After point 1, the invincible BIC, to me the most important are points 4 and 5. Even if our stories happen in other worlds, to make the other worlds real they have to be a bit like ours. And it’s so much fun contrasting Another World to Earth. I was about to write, “Even if the other worlds are peopled with vampires or gryffins or kraken, the sunrise is still the same,” when I began to wonder what it would be like if the sun came up in a blaze of silver and green one morning…
    I love my weird, weird art.
    Thanks for the post, David. Looking forward to another great series.

  • David, Always a pleasure to hang out with you and the gang (and AJ, we raised numerous glasses in your honor), and what a blast the book launch party was. I know I’ve never signed so many books in such a short time as we did that night. Taking your advice in #8 about appreciating what we do, that really was a lot of fun.

    Great list you’ve got here, too. The esoteric stuff really is the icing on the cake, and as much of a difference as it CAN make, if you don’t have the basics of flour, milk, and eggs, you’ve got no cake to put all that lovely icing on. The basics should never go out of style, never be marginalized, never be forgotten.

  • Unicorn, thanks for the comment. Four and Five can certainly be the best parts of writing. Experiencing the world with the senses wide open is intoxicating. Writing about that intoxication in ways that no one has ever thought of before is in many ways the best part of this business.

    Edmund, right back at you. Great to see you. And yes, the launch party was a Large Time. I like the recipe analogy, particularly because there was a birthday cake waiting for me when I got home.

  • Costumes are great fun — Misty wore costumes all weekend and looked terrific, as always.

    *blushes* Thank you, David.

  • David, lists like this are great because they act as reminders of the things we nd to do. Then if I find myself missing out on something, I can make adjustments. Lately, Butt in Chair has meant sending out novel queries, subbing short stories, and catching up on critiques for folks I’ve exchanged novels on. All writing-related, but not generating any new words. Time for me to refocus and make BIC = productive writing.

    Glad you all had fun at StellarCon. Hope to swing down to Carolinas someday…


  • Thanks for “the basics” posts, David. I need them, as I’m new to the fiction writing gig. I’ve been a writer and editor for years, but it was all non-fiction. Fiction is a totally different game, and Magical Words has already been helpful. (I loved Stuart’s monomyth articles.)

    I’m learning as fast as I can about the craft, but I’m being careful not to use the learning curve as an excuse not to write. I’m moving steadily forward on the first draft of my book, practicing what I learn as I learn it. I’m sure my first draft will need a lot of work, but hey, that’s what first drafts are for, right?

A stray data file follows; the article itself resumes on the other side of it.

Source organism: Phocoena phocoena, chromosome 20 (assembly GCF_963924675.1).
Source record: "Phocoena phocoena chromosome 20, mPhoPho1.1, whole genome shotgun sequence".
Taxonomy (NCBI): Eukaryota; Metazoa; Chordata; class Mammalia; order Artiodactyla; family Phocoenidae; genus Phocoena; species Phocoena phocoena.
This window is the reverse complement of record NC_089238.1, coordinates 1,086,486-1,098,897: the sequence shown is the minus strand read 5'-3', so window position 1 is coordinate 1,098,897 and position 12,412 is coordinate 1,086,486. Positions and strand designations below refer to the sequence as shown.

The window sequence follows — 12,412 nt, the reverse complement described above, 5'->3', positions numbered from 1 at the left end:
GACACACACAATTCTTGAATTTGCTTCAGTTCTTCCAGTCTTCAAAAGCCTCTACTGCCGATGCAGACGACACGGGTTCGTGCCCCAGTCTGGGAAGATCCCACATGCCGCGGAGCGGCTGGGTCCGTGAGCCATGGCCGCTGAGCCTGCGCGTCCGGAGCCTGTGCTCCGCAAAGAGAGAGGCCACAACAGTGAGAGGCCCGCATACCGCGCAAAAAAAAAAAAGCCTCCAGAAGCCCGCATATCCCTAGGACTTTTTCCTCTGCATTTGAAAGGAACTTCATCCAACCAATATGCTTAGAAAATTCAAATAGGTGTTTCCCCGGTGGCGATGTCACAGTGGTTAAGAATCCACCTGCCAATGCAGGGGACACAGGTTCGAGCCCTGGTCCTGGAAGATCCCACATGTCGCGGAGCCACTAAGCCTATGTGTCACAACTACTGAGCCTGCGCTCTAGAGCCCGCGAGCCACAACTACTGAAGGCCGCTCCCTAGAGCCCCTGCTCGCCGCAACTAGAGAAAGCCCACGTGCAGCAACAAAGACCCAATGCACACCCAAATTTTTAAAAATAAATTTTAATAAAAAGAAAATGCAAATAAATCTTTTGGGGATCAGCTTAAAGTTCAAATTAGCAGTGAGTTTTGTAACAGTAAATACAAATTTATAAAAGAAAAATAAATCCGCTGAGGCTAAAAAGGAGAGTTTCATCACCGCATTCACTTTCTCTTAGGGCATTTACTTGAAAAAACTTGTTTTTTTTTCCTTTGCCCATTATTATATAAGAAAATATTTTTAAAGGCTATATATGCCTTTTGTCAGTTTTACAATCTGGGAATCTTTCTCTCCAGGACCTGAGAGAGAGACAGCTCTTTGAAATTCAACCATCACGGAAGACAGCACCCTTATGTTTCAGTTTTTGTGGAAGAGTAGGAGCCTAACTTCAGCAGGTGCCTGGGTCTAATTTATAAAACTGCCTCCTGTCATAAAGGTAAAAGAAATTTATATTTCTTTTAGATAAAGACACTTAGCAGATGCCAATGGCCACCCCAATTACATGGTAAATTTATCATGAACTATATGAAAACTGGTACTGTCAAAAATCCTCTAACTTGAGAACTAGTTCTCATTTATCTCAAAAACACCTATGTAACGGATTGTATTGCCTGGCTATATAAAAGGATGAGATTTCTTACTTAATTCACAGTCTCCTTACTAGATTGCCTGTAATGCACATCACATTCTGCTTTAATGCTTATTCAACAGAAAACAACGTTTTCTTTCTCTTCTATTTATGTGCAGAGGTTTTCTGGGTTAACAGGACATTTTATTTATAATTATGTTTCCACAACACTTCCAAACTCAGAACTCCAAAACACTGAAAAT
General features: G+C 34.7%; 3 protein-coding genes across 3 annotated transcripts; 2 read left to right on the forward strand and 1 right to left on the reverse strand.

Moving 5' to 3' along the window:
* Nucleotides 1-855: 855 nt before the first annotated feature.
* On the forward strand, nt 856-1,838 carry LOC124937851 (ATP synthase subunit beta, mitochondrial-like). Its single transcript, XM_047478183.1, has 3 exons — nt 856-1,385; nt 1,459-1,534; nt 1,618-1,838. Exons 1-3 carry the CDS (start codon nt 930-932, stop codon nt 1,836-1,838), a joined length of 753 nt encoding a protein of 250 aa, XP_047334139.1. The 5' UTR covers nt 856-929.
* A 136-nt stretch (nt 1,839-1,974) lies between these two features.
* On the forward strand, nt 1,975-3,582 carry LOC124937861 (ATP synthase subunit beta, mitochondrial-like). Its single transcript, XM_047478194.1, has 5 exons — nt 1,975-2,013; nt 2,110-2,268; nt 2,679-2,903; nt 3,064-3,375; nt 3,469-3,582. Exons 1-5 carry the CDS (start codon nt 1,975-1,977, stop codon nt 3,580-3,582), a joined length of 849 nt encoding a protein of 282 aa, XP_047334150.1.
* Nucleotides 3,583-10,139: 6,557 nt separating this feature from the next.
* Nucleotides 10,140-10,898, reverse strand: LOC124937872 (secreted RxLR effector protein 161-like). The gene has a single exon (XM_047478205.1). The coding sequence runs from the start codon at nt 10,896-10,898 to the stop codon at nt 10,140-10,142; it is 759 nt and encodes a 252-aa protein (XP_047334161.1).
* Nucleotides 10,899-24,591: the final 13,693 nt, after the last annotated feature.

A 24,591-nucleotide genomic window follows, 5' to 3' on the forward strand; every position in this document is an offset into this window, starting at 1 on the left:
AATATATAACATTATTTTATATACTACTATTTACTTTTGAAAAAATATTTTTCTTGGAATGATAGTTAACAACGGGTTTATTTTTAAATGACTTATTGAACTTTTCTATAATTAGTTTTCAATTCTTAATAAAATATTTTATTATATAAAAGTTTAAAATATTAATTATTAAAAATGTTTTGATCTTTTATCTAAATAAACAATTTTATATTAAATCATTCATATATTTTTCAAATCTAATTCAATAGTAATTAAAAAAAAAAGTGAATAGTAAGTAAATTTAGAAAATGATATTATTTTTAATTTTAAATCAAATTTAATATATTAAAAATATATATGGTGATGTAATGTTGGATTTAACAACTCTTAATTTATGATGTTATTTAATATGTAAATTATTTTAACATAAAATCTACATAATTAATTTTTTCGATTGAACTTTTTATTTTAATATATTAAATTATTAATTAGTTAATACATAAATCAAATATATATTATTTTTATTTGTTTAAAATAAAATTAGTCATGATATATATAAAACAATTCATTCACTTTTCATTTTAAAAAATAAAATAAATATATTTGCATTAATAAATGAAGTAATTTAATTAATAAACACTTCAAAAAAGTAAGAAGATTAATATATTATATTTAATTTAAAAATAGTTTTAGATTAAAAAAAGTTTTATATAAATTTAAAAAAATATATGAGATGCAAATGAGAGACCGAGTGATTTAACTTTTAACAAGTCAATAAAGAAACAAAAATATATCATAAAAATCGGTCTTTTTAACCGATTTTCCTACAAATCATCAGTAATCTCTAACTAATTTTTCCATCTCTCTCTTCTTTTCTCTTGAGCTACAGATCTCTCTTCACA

Anyway, thank you, and please keep it coming. Your efforts are greatly appreciated.

  • My pleasure, Misty. Was great to see you.

    NGD, thanks. One of the things I plan to focus on later in the year is the fact that we can be working and not writing. Promotion, research, reading, preparing submissions and drafting queries — all of these things are writing work, and all of them count as BIC. Now you want to do as much of the creative stuff as possible, obviously. But those other things are crucial, too. Hope to see you at ConCarolinas one of these years.

    Daniel, thanks very much for the comment and congrats on the progress you’re making with your first draft. I hope that some of the subjects I plan to touch on with this series will prove helpful.

  • Razziecat

    I really need to work on 4, 5 and 6. I used to be so much more aware of the world around me instead of just the one(s) in my head. Time to wake up and look around again! Moving forward – yes, it’s hard for me to finish one thing because I keep being distracted by the new ideas. I need to be more organized and methodical. But I have completed some things, and my work shows improvement over where it was a couple of years ago. Very much looking forward to learning more on Magical Words!

  • I’ve officially called my WIP the final and now I’m jumping on number 6 moving on to the next manuscript. Hoping this one comes together faster than the first…

  • …final draft… Ugh, my head’s too full of synopsis writing.

  • Razz, I should have mentioned in my post that even those of us who have been doing this professionally for years need to work on all of these things. They’re basic because they’re important, not because they’re necessarily easy. Finishing projects, especially when the new shiny is begging for attention, is really hard. Being able to see the improvement in your own work is great. Seriously. It shows not only that you’re improving, but also that you have the ability to critique your own stuff. That’s invaluable. Keep working!

    Daniel, congrats on completing the WIP and best of luck with the new manuscript. And yuck: Synopsis head. Nothing worse.

  • Wonderful post, David. As usual!

    Here’s something I do which really helps tie #6 ‘Keep Moving’ and #8 ‘Appreciate What You Do’ together, and reminds me why I #9 ‘Love It.’ I keep *everything* I’ve finished in a loose-leaf notebook, including those early writings unworthy of submission/publication, in chronological order. Whenever I get that I-Can’t-Write-Who-Am-I-Kidding feeling, I go back and read some of my old stuff. I see how I’ve grown over time. I find a gem in a phrase, a passage, a bit of dialog. I rediscover that I CAN write, and sometimes I’m pretty damned good at it. I remember why I love it.

    And then I put my #1 and write.